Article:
Haslam saw McNally at the funeral in Madisonville Oct. 2 for Lance Cpl. Frankie Watson, a Marine killed in Afghanistan. The governor told McNally that day he wanted to talk to him a couple of days later about Amazon. McNally was scheduled for surgery in Oak Ridge that Tuesday, so Haslam filled him in then on the plan. The surgery was why McNally did not attend the press conference at the Capitol on Thursday.

Haslam told McNally of the two-year forgiveness period on the tax collections and that after that the playing field would be level. McNally had suggested a two-year “grace period” as a possible solution to the matter in July. McNally said Friday he was taking no credit for the final agreement and that Haslam had not suggested that McNally’s idea was the catalyst for the deal. Neither did McNally ask if his idea had been the foundation of the arrangement.

“It just seemed to be in the best interest of the state,” McNally said.

One of the key elements of Amazon’s strategy appears to be centered on geographical factors.

The Nashville Business Journal posted a story online Friday morning saying Amazon will choose a site in Murfreesboro off Joe B. Jackson Boulevard for a facility involving 1,100 jobs and a capital investment of $87.5 million. Another facility, the Business Journal reported, would be in Lebanon, near Interstate 840, that would create up to 450 full-time jobs, a $51.5 million investment.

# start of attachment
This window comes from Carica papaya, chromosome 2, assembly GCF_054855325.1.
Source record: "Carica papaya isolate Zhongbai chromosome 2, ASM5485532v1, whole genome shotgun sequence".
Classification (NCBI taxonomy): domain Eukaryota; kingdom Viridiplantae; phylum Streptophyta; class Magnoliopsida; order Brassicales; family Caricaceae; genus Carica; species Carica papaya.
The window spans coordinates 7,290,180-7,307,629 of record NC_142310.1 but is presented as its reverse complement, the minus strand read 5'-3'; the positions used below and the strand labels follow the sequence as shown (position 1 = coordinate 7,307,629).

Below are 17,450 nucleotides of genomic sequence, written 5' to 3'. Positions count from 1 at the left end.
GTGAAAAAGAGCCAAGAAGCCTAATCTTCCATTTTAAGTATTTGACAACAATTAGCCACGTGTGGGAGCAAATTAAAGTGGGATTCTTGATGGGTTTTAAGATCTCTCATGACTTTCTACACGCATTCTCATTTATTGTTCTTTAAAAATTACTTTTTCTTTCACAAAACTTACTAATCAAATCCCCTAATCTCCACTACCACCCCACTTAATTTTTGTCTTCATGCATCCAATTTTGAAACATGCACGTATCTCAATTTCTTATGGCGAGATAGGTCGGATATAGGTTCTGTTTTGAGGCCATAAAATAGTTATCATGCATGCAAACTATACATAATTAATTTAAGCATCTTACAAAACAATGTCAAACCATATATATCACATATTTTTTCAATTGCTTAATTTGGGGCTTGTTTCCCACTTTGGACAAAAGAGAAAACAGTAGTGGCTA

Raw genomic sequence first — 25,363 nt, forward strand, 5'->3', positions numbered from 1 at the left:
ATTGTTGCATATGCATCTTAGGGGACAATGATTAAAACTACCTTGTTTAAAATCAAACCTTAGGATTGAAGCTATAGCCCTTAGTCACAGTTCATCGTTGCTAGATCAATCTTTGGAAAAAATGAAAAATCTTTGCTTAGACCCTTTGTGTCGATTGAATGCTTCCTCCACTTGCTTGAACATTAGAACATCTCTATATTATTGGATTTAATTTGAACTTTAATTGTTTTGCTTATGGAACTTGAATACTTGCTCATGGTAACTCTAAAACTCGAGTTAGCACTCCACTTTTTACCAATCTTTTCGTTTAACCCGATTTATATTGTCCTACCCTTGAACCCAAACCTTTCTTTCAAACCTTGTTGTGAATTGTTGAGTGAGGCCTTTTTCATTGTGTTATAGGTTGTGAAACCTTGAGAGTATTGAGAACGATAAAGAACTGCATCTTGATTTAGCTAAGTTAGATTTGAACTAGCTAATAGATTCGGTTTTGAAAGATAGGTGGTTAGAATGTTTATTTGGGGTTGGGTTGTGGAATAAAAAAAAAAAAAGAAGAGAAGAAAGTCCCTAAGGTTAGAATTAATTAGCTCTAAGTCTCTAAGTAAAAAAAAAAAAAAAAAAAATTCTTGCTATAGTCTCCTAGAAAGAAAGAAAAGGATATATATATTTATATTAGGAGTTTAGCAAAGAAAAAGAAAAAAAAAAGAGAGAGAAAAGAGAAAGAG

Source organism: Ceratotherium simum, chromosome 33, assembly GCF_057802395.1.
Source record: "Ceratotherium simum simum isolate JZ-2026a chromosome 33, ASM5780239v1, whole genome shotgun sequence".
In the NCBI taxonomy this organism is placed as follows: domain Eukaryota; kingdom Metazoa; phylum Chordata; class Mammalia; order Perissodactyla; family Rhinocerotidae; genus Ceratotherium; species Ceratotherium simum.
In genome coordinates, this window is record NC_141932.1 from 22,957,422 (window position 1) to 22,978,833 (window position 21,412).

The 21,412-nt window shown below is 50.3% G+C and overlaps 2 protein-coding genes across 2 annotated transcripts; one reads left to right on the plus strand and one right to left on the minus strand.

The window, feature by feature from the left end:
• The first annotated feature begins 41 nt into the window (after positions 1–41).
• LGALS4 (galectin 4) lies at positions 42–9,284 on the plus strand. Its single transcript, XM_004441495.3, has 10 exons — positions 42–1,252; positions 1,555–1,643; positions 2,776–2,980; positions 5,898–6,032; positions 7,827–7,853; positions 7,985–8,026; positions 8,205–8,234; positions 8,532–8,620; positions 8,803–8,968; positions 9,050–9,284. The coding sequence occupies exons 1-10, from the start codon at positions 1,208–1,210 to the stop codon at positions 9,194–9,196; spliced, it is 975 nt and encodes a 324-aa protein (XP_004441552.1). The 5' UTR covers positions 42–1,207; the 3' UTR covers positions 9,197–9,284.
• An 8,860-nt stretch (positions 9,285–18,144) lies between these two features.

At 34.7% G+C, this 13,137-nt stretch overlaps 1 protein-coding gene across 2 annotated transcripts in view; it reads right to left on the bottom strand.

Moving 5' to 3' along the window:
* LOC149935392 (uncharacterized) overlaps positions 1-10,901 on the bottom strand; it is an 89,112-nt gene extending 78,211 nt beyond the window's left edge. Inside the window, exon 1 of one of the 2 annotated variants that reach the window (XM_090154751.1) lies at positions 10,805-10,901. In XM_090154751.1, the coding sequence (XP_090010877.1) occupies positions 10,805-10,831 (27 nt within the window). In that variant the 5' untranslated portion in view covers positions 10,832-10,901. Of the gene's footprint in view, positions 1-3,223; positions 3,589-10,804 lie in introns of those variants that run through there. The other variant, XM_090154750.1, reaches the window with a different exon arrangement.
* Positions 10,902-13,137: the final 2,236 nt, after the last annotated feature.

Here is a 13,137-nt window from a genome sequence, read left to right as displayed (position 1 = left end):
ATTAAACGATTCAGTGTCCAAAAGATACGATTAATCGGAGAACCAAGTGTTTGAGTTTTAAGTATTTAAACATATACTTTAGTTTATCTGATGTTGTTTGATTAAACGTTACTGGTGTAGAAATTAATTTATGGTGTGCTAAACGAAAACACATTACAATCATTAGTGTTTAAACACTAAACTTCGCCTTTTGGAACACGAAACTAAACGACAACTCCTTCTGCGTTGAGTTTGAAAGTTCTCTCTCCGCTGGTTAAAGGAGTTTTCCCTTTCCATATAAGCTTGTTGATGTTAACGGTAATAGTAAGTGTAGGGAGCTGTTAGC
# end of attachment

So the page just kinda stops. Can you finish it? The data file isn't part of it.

“I know they’re looking at sites that are close to Interstates,” Sargent said Saturday. “The same with Lebanon. They can get on Interstate 40, they can get on Interstate 840 and go all the way across to I-65 and I-24.

“Transportation is a big thing to them.”

Access to multiple Interstate highways, waterways and other modes of transportation, especially the presence of FedEx in Memphis, make Tennessee an attractive location for many different companies, state officials say.

In a recent interview with TNReport, Economic and Community Development Commissioner Bill Hagerty said logistics, one of the six major clusters of businesses the administration has identified in the state, is the premier cluster, even ahead of auto manufacturing and health care.

“You’ll see a theme running through all the clusters,” Hagerty said. “You’d be surprised. Even with health care, if you look at all the medical device operations around Memphis, they’re there because FedEx is there.